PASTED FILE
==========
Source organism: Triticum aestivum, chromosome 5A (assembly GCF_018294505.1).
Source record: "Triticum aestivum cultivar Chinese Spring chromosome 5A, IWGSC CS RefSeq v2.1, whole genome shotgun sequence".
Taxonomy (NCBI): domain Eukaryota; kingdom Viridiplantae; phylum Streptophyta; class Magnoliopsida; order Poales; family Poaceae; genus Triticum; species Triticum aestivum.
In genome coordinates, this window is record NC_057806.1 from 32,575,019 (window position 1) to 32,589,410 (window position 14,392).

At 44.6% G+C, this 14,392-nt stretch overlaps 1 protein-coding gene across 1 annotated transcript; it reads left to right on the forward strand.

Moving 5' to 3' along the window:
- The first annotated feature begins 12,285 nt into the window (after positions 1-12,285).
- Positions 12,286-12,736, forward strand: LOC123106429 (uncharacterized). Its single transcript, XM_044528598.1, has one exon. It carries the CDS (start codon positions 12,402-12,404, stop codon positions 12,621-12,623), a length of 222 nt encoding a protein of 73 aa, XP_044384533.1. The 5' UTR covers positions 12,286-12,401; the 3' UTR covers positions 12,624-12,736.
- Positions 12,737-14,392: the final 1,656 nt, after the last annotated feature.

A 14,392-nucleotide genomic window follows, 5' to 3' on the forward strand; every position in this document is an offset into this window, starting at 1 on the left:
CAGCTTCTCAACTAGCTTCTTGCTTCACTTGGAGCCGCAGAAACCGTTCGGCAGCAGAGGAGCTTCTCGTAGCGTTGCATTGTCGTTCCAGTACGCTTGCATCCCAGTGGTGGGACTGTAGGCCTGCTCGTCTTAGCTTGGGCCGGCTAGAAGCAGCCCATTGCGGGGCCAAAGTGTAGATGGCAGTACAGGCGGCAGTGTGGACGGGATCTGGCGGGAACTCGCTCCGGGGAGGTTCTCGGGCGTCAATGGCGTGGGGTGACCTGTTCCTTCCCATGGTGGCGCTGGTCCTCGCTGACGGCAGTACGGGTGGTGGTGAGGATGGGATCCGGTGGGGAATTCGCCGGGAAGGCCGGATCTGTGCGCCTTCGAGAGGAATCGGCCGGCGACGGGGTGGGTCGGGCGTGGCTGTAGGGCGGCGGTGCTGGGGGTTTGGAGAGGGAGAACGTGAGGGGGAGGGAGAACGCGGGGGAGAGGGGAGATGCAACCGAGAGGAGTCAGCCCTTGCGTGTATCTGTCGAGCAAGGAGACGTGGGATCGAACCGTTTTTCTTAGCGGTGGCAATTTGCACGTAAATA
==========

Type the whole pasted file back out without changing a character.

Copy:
Source organism: Triticum aestivum, chromosome 5A (assembly GCF_018294505.1).
Source record: "Triticum aestivum cultivar Chinese Spring chromosome 5A, IWGSC CS RefSeq v2.1, whole genome shotgun sequence".
Taxonomy (NCBI): domain Eukaryota; kingdom Viridiplantae; phylum Streptophyta; class Magnoliopsida; order Poales; family Poaceae; genus Triticum; species Triticum aestivum.
In genome coordinates, this window is record NC_057806.1 from 32,575,019 (window position 1) to 32,589,410 (window position 14,392).

At 44.6% G+C, this 14,392-nt stretch overlaps 1 protein-coding gene across 1 annotated transcript; it reads left to right on the forward strand.

Moving 5' to 3' along the window:
- The first annotated feature begins 12,285 nt into the window (after positions 1-12,285).
- Positions 12,286-12,736, forward strand: LOC123106429 (uncharacterized). Its single transcript, XM_044528598.1, has one exon. It carries the CDS (start codon positions 12,402-12,404, stop codon positions 12,621-12,623), a length of 222 nt encoding a protein of 73 aa, XP_044384533.1. The 5' UTR covers positions 12,286-12,401; the 3' UTR covers positions 12,624-12,736.
- Positions 12,737-14,392: the final 1,656 nt, after the last annotated feature.

A 14,392-nucleotide genomic window follows, 5' to 3' on the forward strand; every position in this document is an offset into this window, starting at 1 on the left:
CAGCTTCTCAACTAGCTTCTTGCTTCACTTGGAGCCGCAGAAACCGTTCGGCAGCAGAGGAGCTTCTCGTAGCGTTGCATTGTCGTTCCAGTACGCTTGCATCCCAGTGGTGGGACTGTAGGCCTGCTCGTCTTAGCTTGGGCCGGCTAGAAGCAGCCCATTGCGGGGCCAAAGTGTAGATGGCAGTACAGGCGGCAGTGTGGACGGGATCTGGCGGGAACTCGCTCCGGGGAGGTTCTCGGGCGTCAATGGCGTGGGGTGACCTGTTCCTTCCCATGGTGGCGCTGGTCCTCGCTGACGGCAGTACGGGTGGTGGTGAGGATGGGATCCGGTGGGGAATTCGCCGGGAAGGCCGGATCTGTGCGCCTTCGAGAGGAATCGGCCGGCGACGGGGTGGGTCGGGCGTGGCTGTAGGGCGGCGGTGCTGGGGGTTTGGAGAGGGAGAACGTGAGGGGGAGGGAGAACGCGGGGGAGAGGGGAGATGCAACCGAGAGGAGTCAGCCCTTGCGTGTATCTGTCGAGCAAGGAGACGTGGGATCGAACCGTTTTTCTTAGCGGTGGCAATTTGCACGTAAATA